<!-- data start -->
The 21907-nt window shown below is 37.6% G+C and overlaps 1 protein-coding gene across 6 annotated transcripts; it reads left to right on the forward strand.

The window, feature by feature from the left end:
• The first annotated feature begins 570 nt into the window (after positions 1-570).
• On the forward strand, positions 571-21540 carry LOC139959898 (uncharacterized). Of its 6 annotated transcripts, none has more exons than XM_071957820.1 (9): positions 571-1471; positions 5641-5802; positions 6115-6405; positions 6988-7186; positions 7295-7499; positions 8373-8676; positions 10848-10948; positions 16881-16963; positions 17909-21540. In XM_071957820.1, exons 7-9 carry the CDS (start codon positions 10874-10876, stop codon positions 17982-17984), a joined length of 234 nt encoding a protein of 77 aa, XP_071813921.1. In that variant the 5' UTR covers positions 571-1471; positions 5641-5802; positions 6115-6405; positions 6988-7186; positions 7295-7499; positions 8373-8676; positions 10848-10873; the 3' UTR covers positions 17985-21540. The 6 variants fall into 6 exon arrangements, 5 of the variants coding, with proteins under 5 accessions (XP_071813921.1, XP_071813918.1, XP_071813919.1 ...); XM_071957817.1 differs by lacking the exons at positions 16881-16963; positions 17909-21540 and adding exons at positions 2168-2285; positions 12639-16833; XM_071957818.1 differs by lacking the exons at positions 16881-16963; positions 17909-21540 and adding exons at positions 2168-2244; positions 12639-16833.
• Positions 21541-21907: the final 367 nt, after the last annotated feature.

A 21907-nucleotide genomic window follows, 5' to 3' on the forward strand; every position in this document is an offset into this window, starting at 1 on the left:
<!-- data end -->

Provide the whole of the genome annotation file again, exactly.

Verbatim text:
The 21907-nt window shown below is 37.6% G+C and overlaps 1 protein-coding gene across 6 annotated transcripts; it reads left to right on the forward strand.

The window, feature by feature from the left end:
• The first annotated feature begins 570 nt into the window (after positions 1-570).
• On the forward strand, positions 571-21540 carry LOC139959898 (uncharacterized). Of its 6 annotated transcripts, none has more exons than XM_071957820.1 (9): positions 571-1471; positions 5641-5802; positions 6115-6405; positions 6988-7186; positions 7295-7499; positions 8373-8676; positions 10848-10948; positions 16881-16963; positions 17909-21540. In XM_071957820.1, exons 7-9 carry the CDS (start codon positions 10874-10876, stop codon positions 17982-17984), a joined length of 234 nt encoding a protein of 77 aa, XP_071813921.1. In that variant the 5' UTR covers positions 571-1471; positions 5641-5802; positions 6115-6405; positions 6988-7186; positions 7295-7499; positions 8373-8676; positions 10848-10873; the 3' UTR covers positions 17985-21540. The 6 variants fall into 6 exon arrangements, 5 of the variants coding, with proteins under 5 accessions (XP_071813921.1, XP_071813918.1, XP_071813919.1 ...); XM_071957817.1 differs by lacking the exons at positions 16881-16963; positions 17909-21540 and adding exons at positions 2168-2285; positions 12639-16833; XM_071957818.1 differs by lacking the exons at positions 16881-16963; positions 17909-21540 and adding exons at positions 2168-2244; positions 12639-16833.
• Positions 21541-21907: the final 367 nt, after the last annotated feature.

A 21907-nucleotide genomic window follows, 5' to 3' on the forward strand; every position in this document is an offset into this window, starting at 1 on the left: